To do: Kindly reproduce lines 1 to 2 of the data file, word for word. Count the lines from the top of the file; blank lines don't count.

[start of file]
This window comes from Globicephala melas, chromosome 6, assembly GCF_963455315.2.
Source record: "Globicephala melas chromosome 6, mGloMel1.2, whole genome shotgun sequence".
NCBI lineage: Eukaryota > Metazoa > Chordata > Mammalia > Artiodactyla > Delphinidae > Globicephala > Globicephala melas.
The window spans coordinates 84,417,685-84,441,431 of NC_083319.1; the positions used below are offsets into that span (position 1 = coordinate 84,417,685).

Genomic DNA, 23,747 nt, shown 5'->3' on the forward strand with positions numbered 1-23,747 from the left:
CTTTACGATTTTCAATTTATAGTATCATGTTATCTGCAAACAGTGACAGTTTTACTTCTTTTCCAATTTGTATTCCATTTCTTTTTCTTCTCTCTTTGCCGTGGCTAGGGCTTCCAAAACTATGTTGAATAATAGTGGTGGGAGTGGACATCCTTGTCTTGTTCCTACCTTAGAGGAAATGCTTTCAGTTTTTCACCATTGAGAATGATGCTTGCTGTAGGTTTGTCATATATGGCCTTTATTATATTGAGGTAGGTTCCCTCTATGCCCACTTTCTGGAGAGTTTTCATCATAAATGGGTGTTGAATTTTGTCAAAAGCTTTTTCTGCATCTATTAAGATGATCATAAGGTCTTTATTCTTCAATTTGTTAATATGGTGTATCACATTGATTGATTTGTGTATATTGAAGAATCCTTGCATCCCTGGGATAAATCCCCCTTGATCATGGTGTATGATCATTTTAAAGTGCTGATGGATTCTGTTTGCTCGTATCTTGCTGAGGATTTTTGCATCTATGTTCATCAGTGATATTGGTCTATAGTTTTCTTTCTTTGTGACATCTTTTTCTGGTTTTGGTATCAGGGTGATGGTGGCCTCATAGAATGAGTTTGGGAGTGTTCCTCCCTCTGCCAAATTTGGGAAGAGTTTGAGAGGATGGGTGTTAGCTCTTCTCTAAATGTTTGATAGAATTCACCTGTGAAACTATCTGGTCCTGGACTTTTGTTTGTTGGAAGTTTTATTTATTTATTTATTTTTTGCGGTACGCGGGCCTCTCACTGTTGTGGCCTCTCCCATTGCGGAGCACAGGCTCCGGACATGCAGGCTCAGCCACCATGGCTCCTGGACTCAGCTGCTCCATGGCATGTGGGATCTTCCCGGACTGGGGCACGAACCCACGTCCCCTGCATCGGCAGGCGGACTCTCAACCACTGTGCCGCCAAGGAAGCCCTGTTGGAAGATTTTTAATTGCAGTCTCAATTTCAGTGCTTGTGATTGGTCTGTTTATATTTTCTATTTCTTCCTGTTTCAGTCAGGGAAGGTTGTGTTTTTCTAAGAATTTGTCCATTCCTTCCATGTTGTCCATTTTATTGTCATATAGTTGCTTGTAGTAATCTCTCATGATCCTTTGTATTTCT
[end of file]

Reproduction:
This window comes from Globicephala melas, chromosome 6, assembly GCF_963455315.2.
Source record: "Globicephala melas chromosome 6, mGloMel1.2, whole genome shotgun sequence".